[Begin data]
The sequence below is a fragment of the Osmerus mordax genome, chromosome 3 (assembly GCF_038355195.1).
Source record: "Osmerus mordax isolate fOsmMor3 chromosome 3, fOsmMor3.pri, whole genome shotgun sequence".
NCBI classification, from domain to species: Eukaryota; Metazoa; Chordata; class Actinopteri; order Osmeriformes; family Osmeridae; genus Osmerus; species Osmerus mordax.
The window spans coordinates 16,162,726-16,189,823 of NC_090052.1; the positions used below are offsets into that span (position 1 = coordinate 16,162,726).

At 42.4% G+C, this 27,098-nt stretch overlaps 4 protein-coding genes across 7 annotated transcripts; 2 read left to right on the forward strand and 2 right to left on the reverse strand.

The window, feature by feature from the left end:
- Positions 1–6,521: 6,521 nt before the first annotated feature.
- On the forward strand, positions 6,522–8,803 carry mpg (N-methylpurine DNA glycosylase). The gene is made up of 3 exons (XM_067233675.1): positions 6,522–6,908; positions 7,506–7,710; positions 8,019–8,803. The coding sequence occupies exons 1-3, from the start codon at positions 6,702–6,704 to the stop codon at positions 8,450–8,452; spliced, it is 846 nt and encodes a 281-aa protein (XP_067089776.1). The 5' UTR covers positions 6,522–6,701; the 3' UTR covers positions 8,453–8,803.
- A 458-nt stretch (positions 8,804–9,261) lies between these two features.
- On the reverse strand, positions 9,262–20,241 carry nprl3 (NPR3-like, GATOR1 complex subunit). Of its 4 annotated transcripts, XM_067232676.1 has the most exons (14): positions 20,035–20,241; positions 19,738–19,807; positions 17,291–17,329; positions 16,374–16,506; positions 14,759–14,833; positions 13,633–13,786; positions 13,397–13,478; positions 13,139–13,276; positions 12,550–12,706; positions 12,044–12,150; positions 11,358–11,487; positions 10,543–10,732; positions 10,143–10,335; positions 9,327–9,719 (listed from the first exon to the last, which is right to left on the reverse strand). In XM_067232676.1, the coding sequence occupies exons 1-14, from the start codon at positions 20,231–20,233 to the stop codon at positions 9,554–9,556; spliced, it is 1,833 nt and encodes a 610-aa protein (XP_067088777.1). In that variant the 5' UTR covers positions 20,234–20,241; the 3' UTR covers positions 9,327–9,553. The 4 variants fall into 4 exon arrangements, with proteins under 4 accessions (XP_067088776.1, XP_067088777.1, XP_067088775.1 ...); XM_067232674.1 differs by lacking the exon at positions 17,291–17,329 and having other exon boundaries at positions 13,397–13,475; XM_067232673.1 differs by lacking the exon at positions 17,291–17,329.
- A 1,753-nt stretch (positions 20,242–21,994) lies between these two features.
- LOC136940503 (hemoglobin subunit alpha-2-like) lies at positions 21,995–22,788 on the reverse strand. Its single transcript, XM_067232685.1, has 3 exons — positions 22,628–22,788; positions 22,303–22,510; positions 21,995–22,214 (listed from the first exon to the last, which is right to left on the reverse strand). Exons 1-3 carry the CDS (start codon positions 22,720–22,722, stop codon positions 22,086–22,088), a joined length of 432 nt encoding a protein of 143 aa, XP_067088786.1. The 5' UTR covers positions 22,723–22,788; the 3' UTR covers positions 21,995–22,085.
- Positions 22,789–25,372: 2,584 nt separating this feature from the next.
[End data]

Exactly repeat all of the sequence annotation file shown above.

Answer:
The sequence below is a fragment of the Osmerus mordax genome, chromosome 3 (assembly GCF_038355195.1).
Source record: "Osmerus mordax isolate fOsmMor3 chromosome 3, fOsmMor3.pri, whole genome shotgun sequence".
NCBI classification, from domain to species: Eukaryota; Metazoa; Chordata; class Actinopteri; order Osmeriformes; family Osmeridae; genus Osmerus; species Osmerus mordax.
The window spans coordinates 16,162,726-16,189,823 of NC_090052.1; the positions used below are offsets into that span (position 1 = coordinate 16,162,726).

At 42.4% G+C, this 27,098-nt stretch overlaps 4 protein-coding genes across 7 annotated transcripts; 2 read left to right on the forward strand and 2 right to left on the reverse strand.

The window, feature by feature from the left end:
- Positions 1–6,521: 6,521 nt before the first annotated feature.
- On the forward strand, positions 6,522–8,803 carry mpg (N-methylpurine DNA glycosylase). The gene is made up of 3 exons (XM_067233675.1): positions 6,522–6,908; positions 7,506–7,710; positions 8,019–8,803. The coding sequence occupies exons 1-3, from the start codon at positions 6,702–6,704 to the stop codon at positions 8,450–8,452; spliced, it is 846 nt and encodes a 281-aa protein (XP_067089776.1). The 5' UTR covers positions 6,522–6,701; the 3' UTR covers positions 8,453–8,803.
- A 458-nt stretch (positions 8,804–9,261) lies between these two features.
- On the reverse strand, positions 9,262–20,241 carry nprl3 (NPR3-like, GATOR1 complex subunit). Of its 4 annotated transcripts, XM_067232676.1 has the most exons (14): positions 20,035–20,241; positions 19,738–19,807; positions 17,291–17,329; positions 16,374–16,506; positions 14,759–14,833; positions 13,633–13,786; positions 13,397–13,478; positions 13,139–13,276; positions 12,550–12,706; positions 12,044–12,150; positions 11,358–11,487; positions 10,543–10,732; positions 10,143–10,335; positions 9,327–9,719 (listed from the first exon to the last, which is right to left on the reverse strand). In XM_067232676.1, the coding sequence occupies exons 1-14, from the start codon at positions 20,231–20,233 to the stop codon at positions 9,554–9,556; spliced, it is 1,833 nt and encodes a 610-aa protein (XP_067088777.1). In that variant the 5' UTR covers positions 20,234–20,241; the 3' UTR covers positions 9,327–9,553. The 4 variants fall into 4 exon arrangements, with proteins under 4 accessions (XP_067088776.1, XP_067088777.1, XP_067088775.1 ...); XM_067232674.1 differs by lacking the exon at positions 17,291–17,329 and having other exon boundaries at positions 13,397–13,475; XM_067232673.1 differs by lacking the exon at positions 17,291–17,329.
- A 1,753-nt stretch (positions 20,242–21,994) lies between these two features.
- LOC136940503 (hemoglobin subunit alpha-2-like) lies at positions 21,995–22,788 on the reverse strand. Its single transcript, XM_067232685.1, has 3 exons — positions 22,628–22,788; positions 22,303–22,510; positions 21,995–22,214 (listed from the first exon to the last, which is right to left on the reverse strand). Exons 1-3 carry the CDS (start codon positions 22,720–22,722, stop codon positions 22,086–22,088), a joined length of 432 nt encoding a protein of 143 aa, XP_067088786.1. The 5' UTR covers positions 22,723–22,788; the 3' UTR covers positions 21,995–22,085.
- Positions 22,789–25,372: 2,584 nt separating this feature from the next.